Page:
Brown convinced Millstein that it was the city department heads demanding action that led to the extraordinary meeting focused on the DA’s shortcomings. Millstein said, “I can I almost guarantee you that when Willie would ask these bureaucrats, ‘Why aren’t you handling this?’ they would blame it on Terence.  And Willie’s answer to that —and I know him—  is ‘Okay, let’s get everybody in a room and let’s see what happens.’ Probably all these people had been bitching to him and saying, ‘We can’t get this done because the DA won’t prosecute.’ Which is bullshit, of course —but that’s what they do.

“The meeting of city department heads, that was quintessentially Willie. To assemble all these people —all of these critics of Terence— in a room. You mentioned the public defender, Jeff Brown. He hated us for no reason.  He said he was progressive and we were progressives. Why would he hate us? He hated us because we were more progressive than him. He couldn’t solve any crime problems. And when Terence emphasized diversion, it affected his acquittal rate and made it look like he wasn’t getting people off anymore.

“Jeff Brown was anomalously against every program like drug court and prostitution court. He did an interview, I forget where, lambasting Terence and  everything he did in his first year. There were plenty of supposed liberals who were doing that and they were all against him. It was sort of amazing that he got elected two times, I know how embattled Terence was, constantly. He was hated and reviled by the whole city bureaucracy, by basically everybody but the voters.”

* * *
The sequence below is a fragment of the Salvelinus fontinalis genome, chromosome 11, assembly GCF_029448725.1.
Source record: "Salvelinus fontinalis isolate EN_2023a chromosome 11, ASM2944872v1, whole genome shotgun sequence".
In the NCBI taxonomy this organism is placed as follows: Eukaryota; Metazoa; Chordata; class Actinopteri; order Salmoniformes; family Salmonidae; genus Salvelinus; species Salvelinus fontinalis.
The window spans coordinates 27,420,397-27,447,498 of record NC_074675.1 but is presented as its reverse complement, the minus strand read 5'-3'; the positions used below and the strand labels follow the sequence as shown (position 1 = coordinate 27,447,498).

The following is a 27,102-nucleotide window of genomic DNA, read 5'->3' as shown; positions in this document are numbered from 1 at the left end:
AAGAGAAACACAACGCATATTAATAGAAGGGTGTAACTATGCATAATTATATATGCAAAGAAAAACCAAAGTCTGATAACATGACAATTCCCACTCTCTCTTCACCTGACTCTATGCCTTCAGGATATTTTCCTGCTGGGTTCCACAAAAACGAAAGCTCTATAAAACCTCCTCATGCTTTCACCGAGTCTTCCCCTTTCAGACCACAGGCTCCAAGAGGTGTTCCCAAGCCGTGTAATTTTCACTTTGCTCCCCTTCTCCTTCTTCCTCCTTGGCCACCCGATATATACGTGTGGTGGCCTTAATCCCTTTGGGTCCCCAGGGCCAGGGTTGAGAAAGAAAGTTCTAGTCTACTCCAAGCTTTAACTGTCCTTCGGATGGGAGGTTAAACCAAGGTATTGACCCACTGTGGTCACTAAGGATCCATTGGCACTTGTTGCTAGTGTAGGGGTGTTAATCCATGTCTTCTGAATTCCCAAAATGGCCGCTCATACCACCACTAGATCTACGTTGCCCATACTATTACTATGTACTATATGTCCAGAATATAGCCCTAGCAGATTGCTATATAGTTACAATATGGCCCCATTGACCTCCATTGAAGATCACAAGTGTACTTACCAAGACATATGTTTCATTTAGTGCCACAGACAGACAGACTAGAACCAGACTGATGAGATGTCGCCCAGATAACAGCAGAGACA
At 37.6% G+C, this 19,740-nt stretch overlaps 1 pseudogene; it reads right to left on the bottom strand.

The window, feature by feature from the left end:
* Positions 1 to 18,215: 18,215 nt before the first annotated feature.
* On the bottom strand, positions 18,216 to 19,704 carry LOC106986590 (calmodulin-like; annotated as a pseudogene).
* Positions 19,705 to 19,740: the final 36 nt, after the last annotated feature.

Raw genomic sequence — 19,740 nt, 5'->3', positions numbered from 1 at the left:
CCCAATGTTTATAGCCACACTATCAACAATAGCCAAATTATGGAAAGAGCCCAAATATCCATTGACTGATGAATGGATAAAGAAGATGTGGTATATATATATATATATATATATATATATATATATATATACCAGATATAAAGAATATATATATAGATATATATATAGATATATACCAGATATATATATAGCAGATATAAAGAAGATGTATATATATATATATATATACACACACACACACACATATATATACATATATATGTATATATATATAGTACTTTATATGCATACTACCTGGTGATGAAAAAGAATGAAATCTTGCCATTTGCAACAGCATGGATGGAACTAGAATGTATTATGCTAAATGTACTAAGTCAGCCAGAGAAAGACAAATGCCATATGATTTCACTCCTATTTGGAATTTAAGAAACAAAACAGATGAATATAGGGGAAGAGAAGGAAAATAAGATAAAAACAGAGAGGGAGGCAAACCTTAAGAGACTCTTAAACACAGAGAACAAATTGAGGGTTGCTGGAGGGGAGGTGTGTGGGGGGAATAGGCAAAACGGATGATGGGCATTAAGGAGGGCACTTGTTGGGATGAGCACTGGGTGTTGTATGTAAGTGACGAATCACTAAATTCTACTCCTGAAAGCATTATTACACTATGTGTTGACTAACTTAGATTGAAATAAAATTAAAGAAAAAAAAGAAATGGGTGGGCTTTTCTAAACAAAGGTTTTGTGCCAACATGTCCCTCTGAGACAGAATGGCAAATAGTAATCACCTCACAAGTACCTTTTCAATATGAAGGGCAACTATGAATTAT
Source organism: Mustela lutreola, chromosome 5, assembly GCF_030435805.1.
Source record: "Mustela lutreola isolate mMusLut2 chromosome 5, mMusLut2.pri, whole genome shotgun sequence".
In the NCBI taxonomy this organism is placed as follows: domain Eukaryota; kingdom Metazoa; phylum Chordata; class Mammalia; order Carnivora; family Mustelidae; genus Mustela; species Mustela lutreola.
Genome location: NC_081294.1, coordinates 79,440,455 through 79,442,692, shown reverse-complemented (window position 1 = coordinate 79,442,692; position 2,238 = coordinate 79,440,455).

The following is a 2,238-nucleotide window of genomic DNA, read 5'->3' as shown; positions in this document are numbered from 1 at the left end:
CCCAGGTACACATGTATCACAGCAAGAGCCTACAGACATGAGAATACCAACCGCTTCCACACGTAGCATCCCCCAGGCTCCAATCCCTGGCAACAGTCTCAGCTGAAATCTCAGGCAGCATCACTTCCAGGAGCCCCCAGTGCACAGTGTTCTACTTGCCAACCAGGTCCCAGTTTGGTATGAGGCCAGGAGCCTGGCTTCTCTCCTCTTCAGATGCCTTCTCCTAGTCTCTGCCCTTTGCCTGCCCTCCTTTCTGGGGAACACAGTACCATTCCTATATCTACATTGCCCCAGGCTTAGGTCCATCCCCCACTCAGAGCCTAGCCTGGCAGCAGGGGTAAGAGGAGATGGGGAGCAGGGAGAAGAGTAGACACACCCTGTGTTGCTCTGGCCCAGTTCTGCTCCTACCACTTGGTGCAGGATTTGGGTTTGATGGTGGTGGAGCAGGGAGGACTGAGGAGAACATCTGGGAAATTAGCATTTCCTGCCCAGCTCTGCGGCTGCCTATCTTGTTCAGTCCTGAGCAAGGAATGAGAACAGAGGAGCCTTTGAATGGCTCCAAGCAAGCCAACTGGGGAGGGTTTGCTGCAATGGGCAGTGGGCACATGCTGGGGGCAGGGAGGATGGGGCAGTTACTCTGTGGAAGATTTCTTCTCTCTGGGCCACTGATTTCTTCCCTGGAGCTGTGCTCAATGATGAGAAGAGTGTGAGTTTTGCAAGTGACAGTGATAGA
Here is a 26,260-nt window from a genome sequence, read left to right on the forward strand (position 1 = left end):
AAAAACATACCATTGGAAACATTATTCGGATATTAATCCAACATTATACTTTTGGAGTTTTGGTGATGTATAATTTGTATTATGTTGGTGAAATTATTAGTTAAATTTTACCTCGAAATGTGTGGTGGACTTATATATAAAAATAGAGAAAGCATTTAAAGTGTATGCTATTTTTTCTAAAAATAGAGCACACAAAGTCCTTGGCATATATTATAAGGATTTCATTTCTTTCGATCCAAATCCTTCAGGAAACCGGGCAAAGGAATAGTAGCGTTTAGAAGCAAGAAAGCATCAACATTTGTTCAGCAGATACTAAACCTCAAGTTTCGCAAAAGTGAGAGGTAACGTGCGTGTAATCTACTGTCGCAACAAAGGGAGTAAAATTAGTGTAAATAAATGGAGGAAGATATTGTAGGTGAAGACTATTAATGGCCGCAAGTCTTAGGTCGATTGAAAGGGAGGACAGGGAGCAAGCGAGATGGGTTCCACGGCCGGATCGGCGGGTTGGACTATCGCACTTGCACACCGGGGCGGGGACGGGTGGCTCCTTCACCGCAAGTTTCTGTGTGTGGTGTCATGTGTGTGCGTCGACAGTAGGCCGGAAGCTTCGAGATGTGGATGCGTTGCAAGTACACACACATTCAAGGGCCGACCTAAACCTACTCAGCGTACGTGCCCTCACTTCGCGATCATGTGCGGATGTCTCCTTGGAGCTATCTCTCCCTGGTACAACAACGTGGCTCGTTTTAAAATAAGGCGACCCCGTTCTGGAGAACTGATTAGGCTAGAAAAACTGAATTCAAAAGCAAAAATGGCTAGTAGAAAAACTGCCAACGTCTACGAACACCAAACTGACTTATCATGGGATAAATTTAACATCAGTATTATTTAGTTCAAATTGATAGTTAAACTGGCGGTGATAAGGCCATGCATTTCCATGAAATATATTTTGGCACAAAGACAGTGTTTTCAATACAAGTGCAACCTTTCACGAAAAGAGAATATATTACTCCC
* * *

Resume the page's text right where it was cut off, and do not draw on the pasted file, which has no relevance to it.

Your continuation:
Millstein asked, in conclusion, “Did Willie really say anything or do anything or direct anything besides call the meeting of department heads?”

Yes, I said, Willie did. He invited KRON’s Vic Lee to City Hall and let a cameraman get some long shots of the assembled bureaucrats seated around his magnificent conference table. And immediately after the meeting he gave Lee an exclusive interview in which he denounced the district attorney. He had run the ‘Recall Hallinan’ idea up the flagpole, as they used to say, hoping that people would salute. Not enough did.

Jerry Brown Keeps Hangin’ Round

The New York Times welcomed the new president oddly on Sunday January 24 with a piece called “What Jerry Brown Could Teach Joe Biden.” An odd accompanying graphic showed Jerry Brown himself seeking guidance from The Great Consultant on high. (California’s former governor is a first cousin of Jeff Brown, the Hallinan hater mentioned above.)

Journalist Shane Goldmacher attributes Brown’s election in 2010 to a savvy campaign strategy that involved avoiding over-exposure: “He let Meg Whitman, his billionaire Republican rival, air millions of dollars of unanswered television ads that summer, only to emerge that fall, quite counterintuitively, as a fresh face for voters sick of the deluge.”